Stability/Seakeeping of Deep V catamarans

Discussion in 'Stability' started by waterbear, May 3, 2019.

  1. Rumars
    Joined: Mar 2013
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    Rumars Senior Member

    It's obvious you don't understand the deeper toughts behind this boats. There is no whiplash simply because you are never at the ends of the boat. The designer made shure of that, you can not stand on them and you certainly can not crawl into them.
    When on this boats you are supposed to lay down in the middle of the deck enjoying the beauty of nature and entertaining the crew. The rocking motion of the boat is a desired feature for this kind of active sailing.
    That is why the sails are boomless, and the boat underrigged, it increases the freedom of enjoying nature under windvane. The boat takes care of itself and the crew of each other. In case of heavy weather you reef and retire to the hull. The hulls are cramped on purpose. One has to lay down, you don't get trown around and beeing wedged in there with one or two crew insures it is warm.
     
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  2. BlueBell
    Joined: May 2017
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    BlueBell Ahhhhh...

    Waterbear,

    You're barking up the wrong tree my friend.
    The angle (verticalness) of the free board is going to make a bigger difference to pitching than the depth of the V.
    But it's really terribly complex and not reducible to one or two statements.

    I don't know why you're asking, theoretical perhaps, but if you want to build a cat and are concerned about porpoising then build a proven design that doesn't. Simple.
    If you're stuck on designing and building your own, then go for it, you'll find out what Ad Hoc is trying to explain to you.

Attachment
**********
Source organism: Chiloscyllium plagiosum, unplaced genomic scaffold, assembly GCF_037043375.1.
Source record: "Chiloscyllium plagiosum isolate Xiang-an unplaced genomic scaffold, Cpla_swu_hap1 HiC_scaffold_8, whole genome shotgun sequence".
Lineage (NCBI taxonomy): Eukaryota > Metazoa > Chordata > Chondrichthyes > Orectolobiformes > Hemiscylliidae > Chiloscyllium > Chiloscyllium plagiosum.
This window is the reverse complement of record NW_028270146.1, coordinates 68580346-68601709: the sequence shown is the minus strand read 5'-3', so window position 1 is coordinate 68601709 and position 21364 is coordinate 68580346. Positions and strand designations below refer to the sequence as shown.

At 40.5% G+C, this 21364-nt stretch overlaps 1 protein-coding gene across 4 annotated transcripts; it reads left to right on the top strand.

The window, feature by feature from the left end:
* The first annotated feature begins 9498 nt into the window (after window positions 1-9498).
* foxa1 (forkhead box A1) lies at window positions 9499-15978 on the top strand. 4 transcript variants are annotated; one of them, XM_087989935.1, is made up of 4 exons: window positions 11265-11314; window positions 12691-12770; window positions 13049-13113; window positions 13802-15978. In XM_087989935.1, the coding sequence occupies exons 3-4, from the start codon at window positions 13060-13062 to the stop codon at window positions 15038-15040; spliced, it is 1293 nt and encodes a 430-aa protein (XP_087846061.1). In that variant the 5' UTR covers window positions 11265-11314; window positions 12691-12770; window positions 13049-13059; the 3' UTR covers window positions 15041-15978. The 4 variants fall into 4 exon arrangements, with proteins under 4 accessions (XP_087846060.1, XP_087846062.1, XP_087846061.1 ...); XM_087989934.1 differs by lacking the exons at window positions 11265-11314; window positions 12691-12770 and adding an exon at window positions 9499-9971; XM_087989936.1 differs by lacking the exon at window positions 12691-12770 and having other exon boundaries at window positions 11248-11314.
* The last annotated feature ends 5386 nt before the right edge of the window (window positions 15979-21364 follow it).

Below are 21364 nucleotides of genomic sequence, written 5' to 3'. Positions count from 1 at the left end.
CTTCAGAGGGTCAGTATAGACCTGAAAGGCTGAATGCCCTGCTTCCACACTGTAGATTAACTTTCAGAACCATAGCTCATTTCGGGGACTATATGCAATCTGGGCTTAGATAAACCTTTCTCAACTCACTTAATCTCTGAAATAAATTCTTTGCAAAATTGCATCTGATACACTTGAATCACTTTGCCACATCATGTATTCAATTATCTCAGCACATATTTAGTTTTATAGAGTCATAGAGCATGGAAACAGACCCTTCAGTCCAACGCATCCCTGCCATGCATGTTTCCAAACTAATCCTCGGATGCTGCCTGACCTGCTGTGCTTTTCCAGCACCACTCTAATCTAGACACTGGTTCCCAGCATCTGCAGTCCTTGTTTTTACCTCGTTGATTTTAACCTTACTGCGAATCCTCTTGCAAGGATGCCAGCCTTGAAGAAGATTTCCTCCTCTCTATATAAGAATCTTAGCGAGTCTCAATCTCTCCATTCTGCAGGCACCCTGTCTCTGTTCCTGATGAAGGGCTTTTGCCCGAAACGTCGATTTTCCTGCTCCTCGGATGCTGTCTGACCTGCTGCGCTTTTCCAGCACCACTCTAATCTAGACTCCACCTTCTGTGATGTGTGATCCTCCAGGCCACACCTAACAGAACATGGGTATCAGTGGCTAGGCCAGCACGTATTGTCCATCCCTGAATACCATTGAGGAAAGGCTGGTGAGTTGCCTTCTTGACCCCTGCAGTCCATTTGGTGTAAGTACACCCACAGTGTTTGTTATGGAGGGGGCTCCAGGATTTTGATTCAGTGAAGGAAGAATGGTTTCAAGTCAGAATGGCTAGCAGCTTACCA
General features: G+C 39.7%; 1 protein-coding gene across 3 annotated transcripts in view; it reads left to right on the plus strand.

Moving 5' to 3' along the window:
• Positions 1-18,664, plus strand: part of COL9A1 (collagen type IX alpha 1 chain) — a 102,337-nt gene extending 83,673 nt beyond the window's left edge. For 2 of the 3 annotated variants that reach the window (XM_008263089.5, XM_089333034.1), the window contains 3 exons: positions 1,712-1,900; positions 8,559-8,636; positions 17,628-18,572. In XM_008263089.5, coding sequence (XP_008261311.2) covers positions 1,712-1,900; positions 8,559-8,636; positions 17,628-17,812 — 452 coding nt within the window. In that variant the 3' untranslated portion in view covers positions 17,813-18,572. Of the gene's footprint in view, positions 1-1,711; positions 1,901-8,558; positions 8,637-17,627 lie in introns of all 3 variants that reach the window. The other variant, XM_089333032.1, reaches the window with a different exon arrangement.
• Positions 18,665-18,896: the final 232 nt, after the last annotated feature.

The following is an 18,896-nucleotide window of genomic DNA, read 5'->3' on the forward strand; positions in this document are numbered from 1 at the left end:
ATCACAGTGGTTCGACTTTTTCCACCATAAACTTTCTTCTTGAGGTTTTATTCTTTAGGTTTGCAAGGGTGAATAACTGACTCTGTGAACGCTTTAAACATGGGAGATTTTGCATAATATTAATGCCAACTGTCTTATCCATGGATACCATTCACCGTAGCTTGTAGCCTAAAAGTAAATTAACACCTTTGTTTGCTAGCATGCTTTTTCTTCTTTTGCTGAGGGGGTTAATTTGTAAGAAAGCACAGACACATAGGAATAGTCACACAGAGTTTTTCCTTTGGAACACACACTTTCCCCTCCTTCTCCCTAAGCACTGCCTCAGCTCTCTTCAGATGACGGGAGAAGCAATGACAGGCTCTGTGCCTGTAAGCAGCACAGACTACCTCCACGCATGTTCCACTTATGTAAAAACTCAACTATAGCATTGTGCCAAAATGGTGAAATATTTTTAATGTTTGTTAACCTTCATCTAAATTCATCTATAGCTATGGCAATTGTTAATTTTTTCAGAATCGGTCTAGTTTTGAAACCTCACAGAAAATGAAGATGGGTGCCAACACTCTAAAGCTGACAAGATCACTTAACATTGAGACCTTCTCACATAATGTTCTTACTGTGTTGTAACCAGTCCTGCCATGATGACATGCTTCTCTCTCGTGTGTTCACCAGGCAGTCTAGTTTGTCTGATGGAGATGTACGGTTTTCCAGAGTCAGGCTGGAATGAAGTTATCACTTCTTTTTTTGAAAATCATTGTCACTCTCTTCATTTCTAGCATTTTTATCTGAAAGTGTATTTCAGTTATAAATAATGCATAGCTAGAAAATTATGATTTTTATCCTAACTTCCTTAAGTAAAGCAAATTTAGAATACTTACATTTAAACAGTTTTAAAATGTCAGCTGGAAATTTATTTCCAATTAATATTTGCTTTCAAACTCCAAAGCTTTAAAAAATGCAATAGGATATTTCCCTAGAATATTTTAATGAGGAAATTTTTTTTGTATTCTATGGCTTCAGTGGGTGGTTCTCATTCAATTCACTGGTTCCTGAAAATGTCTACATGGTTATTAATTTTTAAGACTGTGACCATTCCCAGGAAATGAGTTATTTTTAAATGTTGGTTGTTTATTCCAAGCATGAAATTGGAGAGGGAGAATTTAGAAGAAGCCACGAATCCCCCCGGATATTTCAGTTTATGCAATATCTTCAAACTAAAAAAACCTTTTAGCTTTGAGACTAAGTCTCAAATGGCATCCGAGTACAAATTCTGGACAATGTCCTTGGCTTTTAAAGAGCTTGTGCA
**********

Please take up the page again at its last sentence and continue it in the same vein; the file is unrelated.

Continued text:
3. waterbear
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    waterbear Junior Member

    I'm not dumb enough to design my own boat, unless it was something I could build in a very short period of time and treat as a learning project.

    I knew a guy who decided to design and build his own 60 foot long catamaran, without consulting a naval architect or a single book. The hulls were flat on the inboard side and curved outboard, so the waterplane looked like a wing section. There appeared to be too much volume in the rear, so had it ever made it to the water it would have sat very low at the bow. In some areas there were long expanses of plywood without any stringers or bracing. In others there were heavy, expensive aluminum beams strong enough to hold up a bridge. He intended to build a two story structure on top, complete with a house sized kitchen and granite counter tops.

    He passed away after working on it for many years, and it was later demolished by a marine salvage company. The guy operating the backhoe said the boat came apart with little effort.

    I was depressing watching the process. If I designed my own boat it wouldn't be as ridiculous, but the same things would be happening. The boat would be overbuilt in some ways, and under built in others. I would be making many design choices without understanding all the implications. The boat would be slower, heavier, less seaworthy and more expensive than something designed by a competent NA.
     
  4. waterbear
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    waterbear Junior Member

    No surprise here.

    I looked, but I didn't feel like digging though a forum not knowing what I'm searching for.

    Do you mean total water plane area? Or the longitudinal distribution of area in the water plane?
     
  5. waterbear
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    waterbear Junior Member

    Exactly.

    [​IMG]
     
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  6. waterbear
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    waterbear Junior Member

    Theoretical. I've long been fascinated with Mr W's designs, but at the same time I have doubts about his competence and design choices. My impression is his boats are proven and safe, but also sub optimal in many ways.